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differential-equations/electrical.pdf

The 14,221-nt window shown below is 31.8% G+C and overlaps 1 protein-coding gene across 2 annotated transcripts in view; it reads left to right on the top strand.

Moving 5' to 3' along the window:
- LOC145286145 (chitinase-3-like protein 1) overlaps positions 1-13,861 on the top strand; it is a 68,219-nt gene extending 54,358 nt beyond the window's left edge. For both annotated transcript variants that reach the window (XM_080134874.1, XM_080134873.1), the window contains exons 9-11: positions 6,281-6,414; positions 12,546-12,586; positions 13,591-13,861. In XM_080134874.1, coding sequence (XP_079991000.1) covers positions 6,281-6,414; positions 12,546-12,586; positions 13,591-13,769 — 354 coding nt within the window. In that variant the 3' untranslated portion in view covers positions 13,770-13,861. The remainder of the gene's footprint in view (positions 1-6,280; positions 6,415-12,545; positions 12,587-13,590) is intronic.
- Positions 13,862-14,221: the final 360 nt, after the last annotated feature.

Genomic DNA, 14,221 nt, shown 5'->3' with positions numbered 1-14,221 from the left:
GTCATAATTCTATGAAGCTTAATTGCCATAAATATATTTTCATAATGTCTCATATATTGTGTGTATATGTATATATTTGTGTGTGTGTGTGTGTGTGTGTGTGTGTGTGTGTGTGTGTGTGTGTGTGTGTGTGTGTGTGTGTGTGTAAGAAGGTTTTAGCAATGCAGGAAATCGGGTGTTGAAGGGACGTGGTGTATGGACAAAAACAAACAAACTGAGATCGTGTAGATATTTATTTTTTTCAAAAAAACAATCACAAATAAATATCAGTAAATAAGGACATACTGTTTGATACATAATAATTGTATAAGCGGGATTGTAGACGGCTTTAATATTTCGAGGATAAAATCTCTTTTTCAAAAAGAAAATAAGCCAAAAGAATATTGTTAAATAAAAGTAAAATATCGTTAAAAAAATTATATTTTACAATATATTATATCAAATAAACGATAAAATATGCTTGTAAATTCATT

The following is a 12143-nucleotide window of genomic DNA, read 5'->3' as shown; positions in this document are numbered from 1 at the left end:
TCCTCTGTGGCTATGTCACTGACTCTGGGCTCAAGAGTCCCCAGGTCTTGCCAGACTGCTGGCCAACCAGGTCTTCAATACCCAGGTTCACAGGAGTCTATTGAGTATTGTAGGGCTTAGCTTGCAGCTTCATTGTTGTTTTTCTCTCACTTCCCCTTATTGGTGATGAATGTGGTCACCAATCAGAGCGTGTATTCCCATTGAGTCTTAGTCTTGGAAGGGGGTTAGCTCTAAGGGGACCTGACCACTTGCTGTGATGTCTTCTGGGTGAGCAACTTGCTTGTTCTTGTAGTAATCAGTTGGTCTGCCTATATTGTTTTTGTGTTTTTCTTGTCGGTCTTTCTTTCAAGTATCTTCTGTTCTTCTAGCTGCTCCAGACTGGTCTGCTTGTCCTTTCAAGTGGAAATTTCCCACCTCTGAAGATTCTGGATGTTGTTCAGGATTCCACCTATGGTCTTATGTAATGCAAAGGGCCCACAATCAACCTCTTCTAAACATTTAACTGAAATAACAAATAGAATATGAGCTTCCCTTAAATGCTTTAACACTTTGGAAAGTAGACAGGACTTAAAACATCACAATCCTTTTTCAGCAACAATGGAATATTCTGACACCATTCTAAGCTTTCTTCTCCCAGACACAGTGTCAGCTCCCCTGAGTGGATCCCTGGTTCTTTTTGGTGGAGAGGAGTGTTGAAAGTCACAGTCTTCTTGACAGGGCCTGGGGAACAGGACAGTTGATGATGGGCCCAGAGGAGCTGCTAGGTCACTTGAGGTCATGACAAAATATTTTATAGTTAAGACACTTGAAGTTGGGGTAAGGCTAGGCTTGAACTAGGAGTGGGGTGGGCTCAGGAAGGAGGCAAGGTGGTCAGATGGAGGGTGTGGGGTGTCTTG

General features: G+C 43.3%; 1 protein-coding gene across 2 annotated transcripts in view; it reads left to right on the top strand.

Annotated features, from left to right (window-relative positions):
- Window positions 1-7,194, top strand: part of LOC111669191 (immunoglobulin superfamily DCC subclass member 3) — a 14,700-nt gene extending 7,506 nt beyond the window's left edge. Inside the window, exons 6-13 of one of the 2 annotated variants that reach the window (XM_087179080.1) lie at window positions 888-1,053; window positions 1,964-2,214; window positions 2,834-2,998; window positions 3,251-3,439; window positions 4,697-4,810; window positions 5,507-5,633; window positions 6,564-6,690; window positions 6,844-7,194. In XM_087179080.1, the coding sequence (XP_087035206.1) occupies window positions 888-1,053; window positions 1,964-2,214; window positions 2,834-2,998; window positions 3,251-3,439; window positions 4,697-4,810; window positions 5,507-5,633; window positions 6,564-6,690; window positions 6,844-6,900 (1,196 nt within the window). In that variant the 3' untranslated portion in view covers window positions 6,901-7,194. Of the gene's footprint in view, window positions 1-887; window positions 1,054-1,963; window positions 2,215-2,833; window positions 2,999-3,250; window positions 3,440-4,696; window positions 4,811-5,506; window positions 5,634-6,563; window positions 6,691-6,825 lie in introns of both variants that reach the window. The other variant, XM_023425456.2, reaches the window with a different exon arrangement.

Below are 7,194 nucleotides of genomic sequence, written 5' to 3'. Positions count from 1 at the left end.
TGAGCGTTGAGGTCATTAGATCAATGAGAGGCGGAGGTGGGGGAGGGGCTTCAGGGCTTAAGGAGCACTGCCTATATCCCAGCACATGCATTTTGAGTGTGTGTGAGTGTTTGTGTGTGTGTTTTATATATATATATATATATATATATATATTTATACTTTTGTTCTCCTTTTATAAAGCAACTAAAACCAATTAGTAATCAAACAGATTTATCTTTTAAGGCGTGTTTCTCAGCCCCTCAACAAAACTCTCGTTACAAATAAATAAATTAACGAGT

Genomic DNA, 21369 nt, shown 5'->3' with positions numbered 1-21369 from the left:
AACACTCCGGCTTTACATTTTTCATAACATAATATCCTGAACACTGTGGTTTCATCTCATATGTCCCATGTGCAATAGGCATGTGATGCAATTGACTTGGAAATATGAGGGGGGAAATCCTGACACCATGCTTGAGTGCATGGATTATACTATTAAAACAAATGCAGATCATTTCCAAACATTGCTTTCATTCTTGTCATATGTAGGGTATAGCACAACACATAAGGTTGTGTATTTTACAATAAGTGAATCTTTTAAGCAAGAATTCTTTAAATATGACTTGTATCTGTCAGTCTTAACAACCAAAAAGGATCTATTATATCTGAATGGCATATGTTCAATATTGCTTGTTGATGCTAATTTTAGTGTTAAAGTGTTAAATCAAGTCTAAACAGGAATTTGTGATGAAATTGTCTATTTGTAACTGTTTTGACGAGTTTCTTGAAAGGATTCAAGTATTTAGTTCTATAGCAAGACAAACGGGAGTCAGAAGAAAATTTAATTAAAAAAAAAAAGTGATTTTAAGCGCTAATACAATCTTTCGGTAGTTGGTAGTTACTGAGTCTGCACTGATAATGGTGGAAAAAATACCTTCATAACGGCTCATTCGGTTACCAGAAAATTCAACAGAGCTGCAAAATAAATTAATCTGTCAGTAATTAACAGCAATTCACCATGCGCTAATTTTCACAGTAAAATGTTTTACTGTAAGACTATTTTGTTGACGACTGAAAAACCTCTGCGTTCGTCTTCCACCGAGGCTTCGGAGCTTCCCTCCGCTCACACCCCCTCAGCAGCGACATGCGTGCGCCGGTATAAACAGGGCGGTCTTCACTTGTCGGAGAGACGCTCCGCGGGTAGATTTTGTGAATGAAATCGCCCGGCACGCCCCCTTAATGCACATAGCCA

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 @ -100,7 +100,11 @@ Differential equations are generally concerned about three questions: \item If a differential equation does have a solution can we find it? \end{enumerate}   There are two types of differential equations. \textit{Ordinary differential equations} (PDE) and \textit{Partial differential equations}. Our study won't go into further detail about PDE and will stay focused mainly on ODE. The \textbf{order} or the differential equation is the highest derivative contained within it. \textbf{Degree} is the exponent on that highest derivative.   There are multiple ways to solve differential equations. From the numerical ones, notable are Euler's method and Runge-Kutta (RK4). Some other are described briefly in the following sections.   Differential equations fall to two groups - \textit{ordinary differential equations} (PDE) and \textit{partial differential equations}. Our study won't go into further detail about PDE and will stay focused mainly on ODE.     \subsection{Direction Field} @ -158,7 +162,15 @@ If the system is perturbed slightly, it always returns to the standard cycle. Li \subsection{Damping} Mentioning damping is important mainly because, in a real world, oscillations eventually stop, due to Newton's law of Thermodynamics (the frictional force). In electronics, there is no ideal oscillator, too - small amount of energy is lost every cycle, due to electric resistance.   Generally, the damping is linear either linear or nonlinear. As a rule of thumb, the linear one is easily modeled mathematically, obeying known rules, while the nonlinear one is not \cite{institute1989estimation}. There are some use cases, where nonlinear damping is advantageous, but the research is still ongoing about this topic. Generally, the damping is linear either linear or nonlinear. As a rule of thumb, the linear one is easily modeled mathematically, obeying known rules, while the nonlinear one is not \cite{institute1989estimation}. Nonlinear damping is advantageous in multiple cases and the research is still ongoing about this topic.   There are four exclusive states, that damping in a system can be in: \begin{enumerate} \item Undamped \item Underdumped \item Critically-dumped \item Overdumped \end{enumerate}   \section{Advanced Studies}   @ -292,10 +304,26 @@ $$i=\frac{V}{R}\,e^{-t/RC}$$     \section{Second-order Electrical Circuits} adsfsa Second order circuits contain both nonlinear elements. A RLC circuit consist of the resistor, the inductor and the capacitor and is shown in \cref{f:rlc}.   \begin{figure}[ht!]  \centering  \includegraphics[width=.75\linewidth]{rlc}  \caption{RLC circuit diagram.}  \label{f:rlc} \end{figure}   In order to follow further, we must define new term, that will be used. \textbf{Electro-motive force} (EMF) is the force, that moves electrons from lower potential to the higher one, as opposed to so far mentioned electric potential, that can do it only in reverse order. The source of EMF can be for instance chemical reaction in cell battery, that induces the \textit{separation of charge}.   The EMF is mentioned, because nonlinear elements (capacitor and inductor) store and release energy, as well as cells do. Thus they have the ability to move electrons from one potential to another and so they have to be described in terms of electro-magnetic force, instead of just electric potential.   If the driving force in RLC circuit is \textbf{constant}, the current equation for a circuit is $$L\,\frac{di}{dt} + Ri + \frac{1}{C}\int i\,dt = E$$ Differentiating we obtain $$L\,\frac{d^2i}{dt^2} + R\,\frac{di}{dt} + \frac1C\,i = 0$$ which is the second order linear differential equation (homogenous).   The circuit itself is a damped oscillator. Writing the equation in its auxiliary form and finding its roots, we could obtain a formula for it's \textit{damping factor}, however, it is a topic far off the boundaries of this work.   \section{Conclusion} The conclusion goes here. @ -316,14 +344,14 @@ The conclusion goes here. %     \appendices \section{Proof of the First Zonklar Equation} Appendix one text goes here.    % you can choose not to have a title for an appendix % if you want by leaving the argument blank \section{} Appendix two text goes here. %\appendices %\section{Proof of the First Zonklar Equation} %Appendix one text goes here.  % %% you can choose not to have a title for an appendix %% if you want by leaving the argument blank %\section{} %Appendix two text goes here.     % use section* for acknowledgement

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